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House of Wax (1953) – Episode 25 – Decades of Horror: The Classic Era

“Everything I ever loved has been taken away from me, but not you, my Marie Antoinette, for I will give you eternal life.” A strange line indeed, especially when you discover Prof. Henry Jarrod is talking to a wax sculpture as if it is a living human being. Then you realize Vincent Price is the actor portraying Prof. Jarrod. The master of the macabre makes it all seem so much more normal. In this episode, your Grue Crew – Erin Miskell, Chad Hunt, Joseph Perry, & Jeff Mohr – wax poetic on the 3D groundbreaking House of Wax (1953).

Decades of Horror: The Classic Era
Episode 25 – House of Wax (1953)

Directed by André De Toth and written by Crane Wilbur from a story by Charles Belden, House of Wax tells the story of Prof. Henry Jarrod, a brilliant sculptor whose works populate the wax museum he owns. Early on, his partner (Roy Roberts) burns down the museum in pursuit for ill gotten gains with Prof. Jarrod inside. Badly burned, Jarrod can no longer sculpt so he enlists the aid of two assistants (Charles Bronson, Nedrick Young) to create his wax statues in order to reopen the museum. His intent is to use two beautiful roommates (Carolyn Jones, Phyllis Kirk) as his “models” for Joan of Arc and Marie Antoinette. It seems, however, that Prof. Jarrod’s trauma has taken his artistic obsession to a new level and his plans are far more diabolical than they at first appear.

House of Wax holds the distinction of being the first major studio production filmed in 3D. Who can forget the paddle-ball-thumping barker in front of Jarrod’s museum for its reopening, repeatedly whacking the ball straight into the camera? Joseph proclaims his love for the 3D gimmickry of this era, various items thrown into the screen and all.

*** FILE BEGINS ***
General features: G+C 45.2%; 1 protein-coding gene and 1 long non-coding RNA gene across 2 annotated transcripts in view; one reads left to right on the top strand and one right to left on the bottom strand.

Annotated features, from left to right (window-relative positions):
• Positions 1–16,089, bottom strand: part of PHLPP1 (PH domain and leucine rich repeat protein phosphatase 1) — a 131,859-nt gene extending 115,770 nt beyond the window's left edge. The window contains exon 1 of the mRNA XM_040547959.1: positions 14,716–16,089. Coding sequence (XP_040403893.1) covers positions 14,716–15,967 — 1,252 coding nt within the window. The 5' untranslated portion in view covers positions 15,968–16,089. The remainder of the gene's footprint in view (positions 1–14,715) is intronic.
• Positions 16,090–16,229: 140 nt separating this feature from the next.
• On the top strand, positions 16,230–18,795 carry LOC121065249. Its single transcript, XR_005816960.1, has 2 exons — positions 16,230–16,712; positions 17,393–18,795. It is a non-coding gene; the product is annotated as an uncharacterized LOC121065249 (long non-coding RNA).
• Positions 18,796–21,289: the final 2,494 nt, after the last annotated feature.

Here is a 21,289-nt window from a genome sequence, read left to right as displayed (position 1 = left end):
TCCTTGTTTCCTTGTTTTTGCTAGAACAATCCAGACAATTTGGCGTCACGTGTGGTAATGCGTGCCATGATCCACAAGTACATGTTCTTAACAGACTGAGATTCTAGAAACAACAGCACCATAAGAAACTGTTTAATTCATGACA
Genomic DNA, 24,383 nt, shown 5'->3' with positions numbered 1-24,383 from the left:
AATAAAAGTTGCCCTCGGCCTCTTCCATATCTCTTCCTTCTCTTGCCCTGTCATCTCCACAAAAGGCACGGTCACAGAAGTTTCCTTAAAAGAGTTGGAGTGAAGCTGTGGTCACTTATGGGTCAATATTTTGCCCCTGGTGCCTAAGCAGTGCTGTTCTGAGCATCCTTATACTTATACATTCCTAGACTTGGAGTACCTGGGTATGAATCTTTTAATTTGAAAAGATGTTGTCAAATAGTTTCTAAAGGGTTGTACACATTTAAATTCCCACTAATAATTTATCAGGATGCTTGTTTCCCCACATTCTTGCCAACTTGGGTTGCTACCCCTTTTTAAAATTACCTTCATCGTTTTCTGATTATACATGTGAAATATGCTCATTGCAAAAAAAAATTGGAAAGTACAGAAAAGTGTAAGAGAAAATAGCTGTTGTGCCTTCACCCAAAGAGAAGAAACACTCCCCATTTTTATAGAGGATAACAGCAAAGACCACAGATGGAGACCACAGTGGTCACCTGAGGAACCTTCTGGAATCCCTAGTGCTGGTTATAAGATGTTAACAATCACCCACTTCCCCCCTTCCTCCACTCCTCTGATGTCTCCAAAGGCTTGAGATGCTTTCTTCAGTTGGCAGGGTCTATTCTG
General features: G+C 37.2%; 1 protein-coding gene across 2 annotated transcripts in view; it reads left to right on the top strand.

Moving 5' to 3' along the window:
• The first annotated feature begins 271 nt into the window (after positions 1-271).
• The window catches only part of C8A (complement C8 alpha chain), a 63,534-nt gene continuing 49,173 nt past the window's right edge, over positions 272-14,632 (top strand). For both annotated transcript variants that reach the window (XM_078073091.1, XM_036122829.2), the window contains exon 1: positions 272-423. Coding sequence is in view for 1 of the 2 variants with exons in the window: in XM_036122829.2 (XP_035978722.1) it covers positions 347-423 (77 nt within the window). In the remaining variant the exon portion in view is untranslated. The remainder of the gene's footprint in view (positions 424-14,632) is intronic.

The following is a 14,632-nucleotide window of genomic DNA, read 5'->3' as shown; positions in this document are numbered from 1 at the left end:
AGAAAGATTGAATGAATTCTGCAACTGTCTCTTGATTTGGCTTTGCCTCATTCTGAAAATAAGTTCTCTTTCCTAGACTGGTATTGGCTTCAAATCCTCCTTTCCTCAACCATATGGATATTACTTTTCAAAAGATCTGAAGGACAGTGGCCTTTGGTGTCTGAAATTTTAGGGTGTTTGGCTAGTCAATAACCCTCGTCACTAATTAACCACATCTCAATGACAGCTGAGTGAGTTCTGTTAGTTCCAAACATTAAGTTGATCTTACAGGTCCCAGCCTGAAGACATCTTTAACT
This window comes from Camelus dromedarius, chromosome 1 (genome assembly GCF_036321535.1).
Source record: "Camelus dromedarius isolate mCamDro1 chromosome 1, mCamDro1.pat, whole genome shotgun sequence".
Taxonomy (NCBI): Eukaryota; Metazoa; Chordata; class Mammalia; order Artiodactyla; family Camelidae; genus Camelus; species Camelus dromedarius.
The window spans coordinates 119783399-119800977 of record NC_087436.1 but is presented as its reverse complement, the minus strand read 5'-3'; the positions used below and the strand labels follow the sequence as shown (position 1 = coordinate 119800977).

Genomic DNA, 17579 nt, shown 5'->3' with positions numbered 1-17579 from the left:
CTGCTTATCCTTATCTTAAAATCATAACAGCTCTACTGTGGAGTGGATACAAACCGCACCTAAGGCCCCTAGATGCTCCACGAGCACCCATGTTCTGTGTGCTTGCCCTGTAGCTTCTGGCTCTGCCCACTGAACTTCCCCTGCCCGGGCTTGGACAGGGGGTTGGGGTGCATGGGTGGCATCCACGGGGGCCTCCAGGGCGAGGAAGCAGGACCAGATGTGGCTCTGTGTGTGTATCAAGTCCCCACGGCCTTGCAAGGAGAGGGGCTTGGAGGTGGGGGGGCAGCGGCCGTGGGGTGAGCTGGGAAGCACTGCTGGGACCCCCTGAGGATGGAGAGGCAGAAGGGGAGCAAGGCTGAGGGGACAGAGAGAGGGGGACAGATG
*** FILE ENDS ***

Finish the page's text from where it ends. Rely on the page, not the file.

For Erin, this one is all about the actors, Vincent Price and Carolyn Jones in a supporting role, and she wonders if Price’s character is the protagonist or the antagonist. House of Wax is a remake of Mystery of the Wax Museum (1933) and Jeff discusses the difference in the way drug addiction is portrayed in the pre-code original and how alcoholism is portrayed in the 1953 version. Erin broadens the discussion of addiction beyond drugs and alcohol to include behavioral obsessions as depicted in the film. Chad carries that on to relate to the attachment that artists feel for their creations. Joseph admits yet another childhood trauma (remember Invasion of the Body Snatchers?) relating to mannequins as the result of House of Wax.

We plan to release a new episode every other week. The next episode in our very flexible schedule is The Curse of Frankenstein (1957), selected and hosted by Chad Hunt. Episode 26 will be our anniversary episode so we will also discuss the podcast’s first year.

Please let us know what you think of Decades of Horror: The Classic Era and what films you’d like to hear us cover! We want to hear from you! After all, without you, we’re just four nutjobs talking about the films we love. Send us an email  (chadhunt@gruesomemagazine.com, erinmiskell@gruesomemagazine.com, jeffmohr@gruesomemagazine.com, or josephperry@gruesomemagazine.com) or leave us a message, a review, or a comment at GruesomeMagazine.com, iTunes, Stitcher, the Horror News Radio App, or the Horror News Radio Facebook group.

To each of you from each of us, “Thank you for listening!